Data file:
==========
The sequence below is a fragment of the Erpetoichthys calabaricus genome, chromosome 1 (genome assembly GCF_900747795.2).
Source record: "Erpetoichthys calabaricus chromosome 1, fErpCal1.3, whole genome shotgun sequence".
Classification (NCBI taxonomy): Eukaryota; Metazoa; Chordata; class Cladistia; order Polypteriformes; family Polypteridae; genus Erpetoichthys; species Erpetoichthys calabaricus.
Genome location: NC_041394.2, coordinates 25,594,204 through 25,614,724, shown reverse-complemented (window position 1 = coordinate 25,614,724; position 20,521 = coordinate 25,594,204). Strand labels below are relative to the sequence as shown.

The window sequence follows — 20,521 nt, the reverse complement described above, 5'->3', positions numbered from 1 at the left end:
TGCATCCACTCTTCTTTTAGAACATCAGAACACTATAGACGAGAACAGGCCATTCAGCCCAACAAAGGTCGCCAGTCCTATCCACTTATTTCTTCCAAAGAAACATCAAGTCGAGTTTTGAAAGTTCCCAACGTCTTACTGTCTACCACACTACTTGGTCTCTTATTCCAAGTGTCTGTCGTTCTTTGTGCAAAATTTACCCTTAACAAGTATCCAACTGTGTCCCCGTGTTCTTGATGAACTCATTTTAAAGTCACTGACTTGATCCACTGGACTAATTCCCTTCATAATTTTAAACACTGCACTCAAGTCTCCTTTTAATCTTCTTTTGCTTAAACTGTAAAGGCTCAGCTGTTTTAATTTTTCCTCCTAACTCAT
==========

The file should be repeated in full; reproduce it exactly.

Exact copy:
The sequence below is a fragment of the Erpetoichthys calabaricus genome, chromosome 1 (genome assembly GCF_900747795.2).
Source record: "Erpetoichthys calabaricus chromosome 1, fErpCal1.3, whole genome shotgun sequence".
Classification (NCBI taxonomy): Eukaryota; Metazoa; Chordata; class Cladistia; order Polypteriformes; family Polypteridae; genus Erpetoichthys; species Erpetoichthys calabaricus.
Genome location: NC_041394.2, coordinates 25,594,204 through 25,614,724, shown reverse-complemented (window position 1 = coordinate 25,614,724; position 20,521 = coordinate 25,594,204). Strand labels below are relative to the sequence as shown.

The window sequence follows — 20,521 nt, the reverse complement described above, 5'->3', positions numbered from 1 at the left end:
TGCATCCACTCTTCTTTTAGAACATCAGAACACTATAGACGAGAACAGGCCATTCAGCCCAACAAAGGTCGCCAGTCCTATCCACTTATTTCTTCCAAAGAAACATCAAGTCGAGTTTTGAAAGTTCCCAACGTCTTACTGTCTACCACACTACTTGGTCTCTTATTCCAAGTGTCTGTCGTTCTTTGTGCAAAATTTACCCTTAACAAGTATCCAACTGTGTCCCCGTGTTCTTGATGAACTCATTTTAAAGTCACTGACTTGATCCACTGGACTAATTCCCTTCATAATTTTAAACACTGCACTCAAGTCTCCTTTTAATCTTCTTTTGCTTAAACTGTAAAGGCTCAGCTGTTTTAATTTTTCCTCCTAACTCAT